There’s 800 members of the house of Lords but only 92 are hereditary. The rest are there mainly because they’re party faithful, ex politicians and suchlike. I suspect our real money is pretty much the same class of people as in the USA to be honest

      • Alicia Butcher Ehrhardt January 19, 2017 at 10:45 pm

        We have no king/queen. It really makes a difference. Even the ceremonial position of your lovely Queen (and I hope she’s over the miserable cold) is not something you can aspire to, whereas any American child born here could, technically, become President.

      • jwebster2 January 20, 2017 at 7:36 am

        It’s interesting in that in theory any UK citizen (you don’t have to be born in the UK) can aspire to be Prime Minister. To be Prime Minister you have to command a majority within the House of Commons. So in some ways the PM has more authority than the President. For example, it is virtually unheard of for a PM to not get his budget through Parliament unchanged.
        It’s interesting that one insult that was thrown at Tony Blair as PM was that he was ‘Presidential’.
        Interestingly whilst we’ve never had a ‘coloured’ PM, our first Jewish PM came into office in 1837 Obviously we had our first Woman PM in 1979, but with our hereditary system we do get women heads of state and are likely to get more.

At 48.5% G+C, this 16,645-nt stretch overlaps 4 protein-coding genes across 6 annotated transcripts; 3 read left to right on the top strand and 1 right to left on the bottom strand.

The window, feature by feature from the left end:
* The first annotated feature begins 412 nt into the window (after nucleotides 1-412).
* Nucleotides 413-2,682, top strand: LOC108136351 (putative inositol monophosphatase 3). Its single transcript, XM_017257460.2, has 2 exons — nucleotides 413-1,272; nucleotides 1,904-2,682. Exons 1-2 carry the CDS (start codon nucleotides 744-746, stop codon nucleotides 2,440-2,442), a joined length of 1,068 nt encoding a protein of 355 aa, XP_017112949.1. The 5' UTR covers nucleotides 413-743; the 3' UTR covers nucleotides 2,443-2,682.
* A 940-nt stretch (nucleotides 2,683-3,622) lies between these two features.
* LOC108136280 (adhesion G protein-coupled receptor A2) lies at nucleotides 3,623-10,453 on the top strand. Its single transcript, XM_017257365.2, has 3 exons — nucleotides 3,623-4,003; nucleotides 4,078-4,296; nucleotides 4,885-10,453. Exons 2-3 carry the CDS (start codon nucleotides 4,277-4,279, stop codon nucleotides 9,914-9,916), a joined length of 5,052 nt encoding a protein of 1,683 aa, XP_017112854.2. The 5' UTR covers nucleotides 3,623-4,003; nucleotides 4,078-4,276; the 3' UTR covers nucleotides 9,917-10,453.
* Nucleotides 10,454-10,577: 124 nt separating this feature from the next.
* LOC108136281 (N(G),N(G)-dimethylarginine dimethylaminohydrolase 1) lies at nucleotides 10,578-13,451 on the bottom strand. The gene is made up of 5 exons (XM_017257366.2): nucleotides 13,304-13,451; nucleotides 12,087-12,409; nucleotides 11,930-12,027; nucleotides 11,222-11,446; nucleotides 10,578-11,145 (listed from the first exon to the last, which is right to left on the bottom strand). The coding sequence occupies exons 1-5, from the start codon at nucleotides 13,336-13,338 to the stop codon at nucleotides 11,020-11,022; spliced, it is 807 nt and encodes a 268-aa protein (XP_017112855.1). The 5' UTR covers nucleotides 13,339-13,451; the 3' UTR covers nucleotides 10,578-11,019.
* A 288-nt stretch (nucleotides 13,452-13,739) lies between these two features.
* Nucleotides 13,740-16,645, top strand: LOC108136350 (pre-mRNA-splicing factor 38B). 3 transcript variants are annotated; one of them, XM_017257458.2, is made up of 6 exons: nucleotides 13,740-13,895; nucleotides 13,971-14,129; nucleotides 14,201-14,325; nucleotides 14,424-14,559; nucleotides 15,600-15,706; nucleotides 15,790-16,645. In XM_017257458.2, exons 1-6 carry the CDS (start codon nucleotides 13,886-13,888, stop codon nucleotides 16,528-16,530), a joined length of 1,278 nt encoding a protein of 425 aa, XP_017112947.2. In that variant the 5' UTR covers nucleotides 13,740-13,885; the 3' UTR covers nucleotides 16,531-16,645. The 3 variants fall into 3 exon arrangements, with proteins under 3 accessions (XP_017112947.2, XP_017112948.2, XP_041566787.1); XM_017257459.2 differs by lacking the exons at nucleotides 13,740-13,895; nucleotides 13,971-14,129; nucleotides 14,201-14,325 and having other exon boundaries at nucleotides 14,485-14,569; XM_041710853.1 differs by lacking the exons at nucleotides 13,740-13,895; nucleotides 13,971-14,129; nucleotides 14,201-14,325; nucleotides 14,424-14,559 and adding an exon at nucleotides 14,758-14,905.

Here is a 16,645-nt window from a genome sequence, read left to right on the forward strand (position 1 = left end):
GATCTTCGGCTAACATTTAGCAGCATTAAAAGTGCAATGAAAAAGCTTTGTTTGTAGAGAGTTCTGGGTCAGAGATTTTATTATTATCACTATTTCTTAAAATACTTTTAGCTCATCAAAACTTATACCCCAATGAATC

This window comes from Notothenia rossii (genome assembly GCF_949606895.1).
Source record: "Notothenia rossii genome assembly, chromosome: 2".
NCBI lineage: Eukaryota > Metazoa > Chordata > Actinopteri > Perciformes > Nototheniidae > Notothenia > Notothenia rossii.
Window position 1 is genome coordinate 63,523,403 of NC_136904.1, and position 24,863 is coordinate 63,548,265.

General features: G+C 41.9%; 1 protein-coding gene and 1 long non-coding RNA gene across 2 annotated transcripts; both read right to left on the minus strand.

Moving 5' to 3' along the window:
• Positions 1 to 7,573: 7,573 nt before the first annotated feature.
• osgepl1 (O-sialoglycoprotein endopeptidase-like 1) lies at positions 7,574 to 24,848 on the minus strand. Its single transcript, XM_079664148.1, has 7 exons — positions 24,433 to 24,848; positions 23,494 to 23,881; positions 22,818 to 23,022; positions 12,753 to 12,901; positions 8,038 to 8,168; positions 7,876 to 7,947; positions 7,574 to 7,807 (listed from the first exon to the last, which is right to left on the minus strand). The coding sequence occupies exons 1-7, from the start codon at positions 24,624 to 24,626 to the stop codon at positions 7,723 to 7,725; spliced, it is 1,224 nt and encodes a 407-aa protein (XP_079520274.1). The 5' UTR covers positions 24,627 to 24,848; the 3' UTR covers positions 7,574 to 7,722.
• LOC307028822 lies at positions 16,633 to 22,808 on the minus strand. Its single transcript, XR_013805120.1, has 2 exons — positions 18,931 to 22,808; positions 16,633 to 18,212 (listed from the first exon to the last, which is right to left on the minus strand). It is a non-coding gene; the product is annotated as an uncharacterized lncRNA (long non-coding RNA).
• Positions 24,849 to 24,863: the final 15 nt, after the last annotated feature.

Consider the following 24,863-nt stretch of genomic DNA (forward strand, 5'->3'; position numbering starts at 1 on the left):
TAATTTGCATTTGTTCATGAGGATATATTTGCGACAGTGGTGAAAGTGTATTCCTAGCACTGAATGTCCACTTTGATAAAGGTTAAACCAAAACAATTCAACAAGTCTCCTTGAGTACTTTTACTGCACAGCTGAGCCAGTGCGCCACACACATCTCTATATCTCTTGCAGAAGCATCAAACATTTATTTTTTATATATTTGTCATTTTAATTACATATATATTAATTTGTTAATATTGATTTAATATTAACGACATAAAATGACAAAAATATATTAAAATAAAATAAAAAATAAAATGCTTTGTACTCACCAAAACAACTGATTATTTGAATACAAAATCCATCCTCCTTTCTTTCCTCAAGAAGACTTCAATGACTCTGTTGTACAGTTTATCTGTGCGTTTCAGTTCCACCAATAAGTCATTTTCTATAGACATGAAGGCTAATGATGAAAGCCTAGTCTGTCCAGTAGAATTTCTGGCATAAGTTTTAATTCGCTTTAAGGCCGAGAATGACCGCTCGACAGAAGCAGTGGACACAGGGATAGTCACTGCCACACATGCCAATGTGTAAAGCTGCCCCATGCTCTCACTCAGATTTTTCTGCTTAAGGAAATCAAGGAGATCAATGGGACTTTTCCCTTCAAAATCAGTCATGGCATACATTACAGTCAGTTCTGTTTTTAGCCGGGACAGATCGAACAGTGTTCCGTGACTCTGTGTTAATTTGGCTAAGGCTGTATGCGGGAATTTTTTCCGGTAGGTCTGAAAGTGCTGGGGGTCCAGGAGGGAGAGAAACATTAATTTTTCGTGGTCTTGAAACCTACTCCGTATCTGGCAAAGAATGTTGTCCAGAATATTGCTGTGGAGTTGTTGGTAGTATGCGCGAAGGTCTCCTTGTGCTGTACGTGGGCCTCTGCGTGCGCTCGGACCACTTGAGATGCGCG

But yes, she seems to be over her cold and was seen at church last Sunday 🙂

      • Alicia Butcher Ehrhardt January 20, 2017 at 8:37 am

        Wonderful. I’m glad to hear Her Majesty is in better shape – I’ve been pretty miserable; and she’s a lot older.

        As for which system is better, it’s a moot point: neither is going to change soon.

        Was that Disraeli?

        As for royalty, aren’t there a lot of men and boys in line before the first girl or woman?

      • jwebster2 January 20, 2017 at 10:14 am

        yes it was Disraeli. Our law on succession changed in 2015

        26 March 2015: Legislation changing the succession from male-preference primogeniture to absolute primogeniture came into effect for all persons born after 28 October 2011.

        6 March 2015: The legislation removed the disqualification of an eligible person on marriage to a Roman Catholic.

        Much to everybody’s glee Kate Middleton produced a boy first anyway so which renders everything distinctly moot for the next sixty or so generations 😉

        If you look back to the past the only difference it would have made was with Queen Victoria. She had four children older than Edward VIII who succeeded her, but three died before she did. So in 1901 we could have had a Queen Helena. But she was already married to a German Prince

      • Alicia Butcher Ehrhardt January 20, 2017 at 3:34 pm

        Well, I can’t see that you’ve done that badly with the queens who ruled, so forgive me if I’m not thrilled about a sixty-generation gap!

        But it is your system of government, and the only people who should have a say in it are you guys. (As if no one had interfered with another country, ever.)

      • jwebster2 January 20, 2017 at 3:45 pm

        ah well the secret of our success was that all our Queens had been trained by wise fathers, and all our Kings owed everything to the teaching of their mothers 🙂

      • Alicia Butcher Ehrhardt January 20, 2017 at 4:58 pm